Could you describe how you got into
the field of instructional technology?
I first found out about the field around 1975 or so, when I was teachingphilosophy
as an adjunct faculty member at Southern Illinois University atEdwardsville.
I was preparing to go to doctoral school in philosophy atPurdue, when
it occurred to me that I would prefer a field that had more potential
for gainful employment (I didn't want to be a Ph.D. selling shoes orforever
teaching Philosophy 100 in West Okefenokee Junior College!). ITappealed
to me because it combined, theory, technology and practice.
How would you describe your research
My research agenda is a bit eclectic, but all of it focuses upon the
process(not product-hardware) end of instructional technology. I continue
to work ondeveloping alternative instructional design techniques (environment
alanalysis) and models (layers of necessity). In addition, my current
interest has shifted to taxonomies of learning. Dave Jonassen and I
have been working on a new one that emphasizes more structural learning
and self-management outcomes. Rita Richey and I also are working at
developing the idea of contextual analysis.
What are a few books or papers you have
written that you believe are especially well done or interesting?
Me? My stuff? Oh, gosh, I don't know. I think the formative evaluation
book is my most helpful book, I designed it so someone could learn how
to plan and execute formative evaluations by reading through it. My
environment alanalysis book was the most original, even thought a lot
of people think they already did this kind of analysis, because it systematized
the process and tools for analyzing instructional contexts. The Layers
of Necessity model has gotten the most notoriety, in part because it
legitimized (and clarified) what many designers have been doing for
What are some books by other people
that you found very provocative or informative?
Gagne & Briggs' Principles of Instructional Design , 1979,
was the work that most influenced my interest in instructional design.
Roberta Klatzky's HumanMemory was very informative on human learning
processes. John Zeisel'sInquiry by Design helped clarify my ideas
on alternative design approaches,and Robert Sternberg's Wisdom is
a refreshing perspective on an oft-overlooked concept. Also, Spinoza's
On the Improvement of the Understanding reinforced my belief
that it is better to teach a few ideasvery clearly than cover a lot
of ideas in a more circumspect fashion.
What practical work experience do you
have in the IT field? What has been the relationship between work experience
Well, I worked at Caterpillar Tractor as a training manager for a short
span of time, then spent five years as an instructional designcon sultant
to other faculty at Richland Community College in Illinois. Then I worked
as an independent design consultant while finishing my doctoral degree
at Florida State. After that I spend six years at the University ofColorado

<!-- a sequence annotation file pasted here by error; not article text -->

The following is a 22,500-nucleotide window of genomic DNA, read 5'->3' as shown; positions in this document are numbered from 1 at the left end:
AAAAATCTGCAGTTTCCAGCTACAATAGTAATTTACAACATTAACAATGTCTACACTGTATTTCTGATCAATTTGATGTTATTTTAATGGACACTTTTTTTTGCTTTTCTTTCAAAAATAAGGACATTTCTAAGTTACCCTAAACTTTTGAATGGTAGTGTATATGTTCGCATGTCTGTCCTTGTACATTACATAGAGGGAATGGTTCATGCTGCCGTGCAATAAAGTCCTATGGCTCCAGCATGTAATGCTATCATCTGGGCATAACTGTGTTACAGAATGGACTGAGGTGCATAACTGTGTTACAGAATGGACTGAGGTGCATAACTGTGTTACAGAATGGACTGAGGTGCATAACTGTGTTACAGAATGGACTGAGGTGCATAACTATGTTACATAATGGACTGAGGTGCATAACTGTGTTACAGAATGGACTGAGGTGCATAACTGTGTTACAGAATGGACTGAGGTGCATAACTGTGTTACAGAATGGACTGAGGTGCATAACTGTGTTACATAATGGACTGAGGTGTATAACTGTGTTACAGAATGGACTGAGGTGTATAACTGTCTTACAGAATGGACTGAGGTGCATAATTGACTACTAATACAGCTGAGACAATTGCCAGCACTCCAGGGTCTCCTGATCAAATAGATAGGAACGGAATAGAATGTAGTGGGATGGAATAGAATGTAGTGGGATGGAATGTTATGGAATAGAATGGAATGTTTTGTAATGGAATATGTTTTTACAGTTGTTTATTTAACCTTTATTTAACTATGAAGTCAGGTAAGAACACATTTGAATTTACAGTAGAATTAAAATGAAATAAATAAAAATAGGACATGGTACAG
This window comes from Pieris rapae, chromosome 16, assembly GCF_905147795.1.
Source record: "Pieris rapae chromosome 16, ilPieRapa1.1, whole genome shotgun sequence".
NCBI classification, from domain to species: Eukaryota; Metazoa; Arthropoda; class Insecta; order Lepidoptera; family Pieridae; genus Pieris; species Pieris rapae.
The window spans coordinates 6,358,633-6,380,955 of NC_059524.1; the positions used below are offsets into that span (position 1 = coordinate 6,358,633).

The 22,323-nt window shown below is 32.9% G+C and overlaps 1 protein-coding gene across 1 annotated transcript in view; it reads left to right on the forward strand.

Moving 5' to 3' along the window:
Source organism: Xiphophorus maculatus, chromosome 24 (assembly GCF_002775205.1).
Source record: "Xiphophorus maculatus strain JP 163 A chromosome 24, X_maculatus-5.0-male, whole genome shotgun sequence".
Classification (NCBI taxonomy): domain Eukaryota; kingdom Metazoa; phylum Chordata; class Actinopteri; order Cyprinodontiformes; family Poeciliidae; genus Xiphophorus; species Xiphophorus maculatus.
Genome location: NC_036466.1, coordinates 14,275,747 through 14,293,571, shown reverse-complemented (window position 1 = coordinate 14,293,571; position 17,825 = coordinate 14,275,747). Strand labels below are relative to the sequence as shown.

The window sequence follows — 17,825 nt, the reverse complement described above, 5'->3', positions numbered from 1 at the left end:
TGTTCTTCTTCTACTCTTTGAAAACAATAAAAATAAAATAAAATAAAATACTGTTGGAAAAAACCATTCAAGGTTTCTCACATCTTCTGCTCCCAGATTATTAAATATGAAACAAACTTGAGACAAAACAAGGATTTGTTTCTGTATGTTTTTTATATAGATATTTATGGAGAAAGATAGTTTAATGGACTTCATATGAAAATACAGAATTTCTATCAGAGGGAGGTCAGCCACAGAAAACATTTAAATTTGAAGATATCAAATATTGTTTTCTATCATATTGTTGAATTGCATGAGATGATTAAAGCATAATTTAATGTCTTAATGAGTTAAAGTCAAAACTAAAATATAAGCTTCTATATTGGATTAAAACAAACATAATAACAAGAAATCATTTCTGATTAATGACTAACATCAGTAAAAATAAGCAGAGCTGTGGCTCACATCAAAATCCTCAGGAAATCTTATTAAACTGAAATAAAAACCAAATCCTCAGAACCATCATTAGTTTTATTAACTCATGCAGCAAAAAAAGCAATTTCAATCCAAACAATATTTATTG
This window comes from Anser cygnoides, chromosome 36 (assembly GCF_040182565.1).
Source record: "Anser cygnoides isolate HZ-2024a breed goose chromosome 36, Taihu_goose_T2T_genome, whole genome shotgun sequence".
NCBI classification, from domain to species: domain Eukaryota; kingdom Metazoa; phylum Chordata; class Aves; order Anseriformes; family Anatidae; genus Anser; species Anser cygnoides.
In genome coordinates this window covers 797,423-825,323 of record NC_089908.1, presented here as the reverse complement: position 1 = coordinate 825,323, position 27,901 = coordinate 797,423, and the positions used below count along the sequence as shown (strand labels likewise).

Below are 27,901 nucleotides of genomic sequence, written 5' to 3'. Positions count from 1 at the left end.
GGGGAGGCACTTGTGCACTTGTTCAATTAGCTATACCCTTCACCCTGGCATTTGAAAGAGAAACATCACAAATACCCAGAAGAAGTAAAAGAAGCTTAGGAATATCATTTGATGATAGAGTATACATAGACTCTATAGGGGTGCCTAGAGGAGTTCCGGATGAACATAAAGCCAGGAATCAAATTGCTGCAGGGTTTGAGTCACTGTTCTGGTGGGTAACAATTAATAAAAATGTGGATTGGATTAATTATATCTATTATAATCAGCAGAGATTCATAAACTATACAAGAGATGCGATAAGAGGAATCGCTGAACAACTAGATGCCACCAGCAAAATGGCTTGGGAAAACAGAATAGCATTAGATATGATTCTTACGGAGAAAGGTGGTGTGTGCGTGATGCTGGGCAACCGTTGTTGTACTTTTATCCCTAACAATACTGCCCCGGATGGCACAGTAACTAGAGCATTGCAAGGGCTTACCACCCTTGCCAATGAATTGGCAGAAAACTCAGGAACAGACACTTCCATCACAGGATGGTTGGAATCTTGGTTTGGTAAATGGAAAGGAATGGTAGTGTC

at Denver as a design consultant to faculty and a graduate faculty member
in IT. How has my work influenced my research? I figured I have worked
on about 130-140 design projects in my time, both large and small. In
doing those projects, it came to me that the major cause of failure
on so many ofthe projects was that the instructional context had not
been sufficiently considered in planning the project. Hence my work
in environmentalanalysis. Also, because I had to work on a number projects
at once, with limited time and resources, I had to adapt the amount
and kind of ID Icould do on every one of them. Hence the Layers of Necessity
model that John Wedman and I sketched out.
Who are two or three people who have
had the most important impact on yourcareer?
Robert Gagne, who spent many hours with me in independent study courses
ondesign theory and strategy. My friend Dave Jonassen, who is such an
intellectual explorer. It has been rewarding to watch how they think
andknow what they think.
Could you describe one research project
that you found particularly interesting or worthwhile?
The surveys and interviews I have done on designers' practice has been
the most interesting, there are so many ways that they do instructional
design. I think the work I am currently doing on mental models will
have the greatest payoff in recommendations on how to teach and test
for this increasingly important learning outcome.
What do you see as the future of IT?
The process of instructional design will change. There will be moreconcurrent
design (analysis, production and evaluation combined) with users as
part of the design group, with design scenarios and alternate prototypes
as the vehicles that facilitate group design. The development of groupware
will change the design process as well, we are entering an age of "instructional
design over space and time." Design groups will meet over the Internet
and area network. The group will also input decisions about objectives,
strategies, etc. at different times of the day. In short, the design
communication and decision making process will change, because groupware/Internet
changes will facilitate more of a "hyper-design" environment.
What advice do you have for IT researchers
who are just beginning in the field?
Concentrate on the process of
design and instruction, don't have your efforts seduced by hardware
and software. Make sure you think first aboutthe intangibles (the strategy,
outcome, or research hypothesis) and thenstart thinking about some media
vehicle to teach it. I wonder if our research process isn't being dumbed
down by choosing a media format (Iwanna do multimedia/distance ed) as
a research questions, not a learning problem or design process.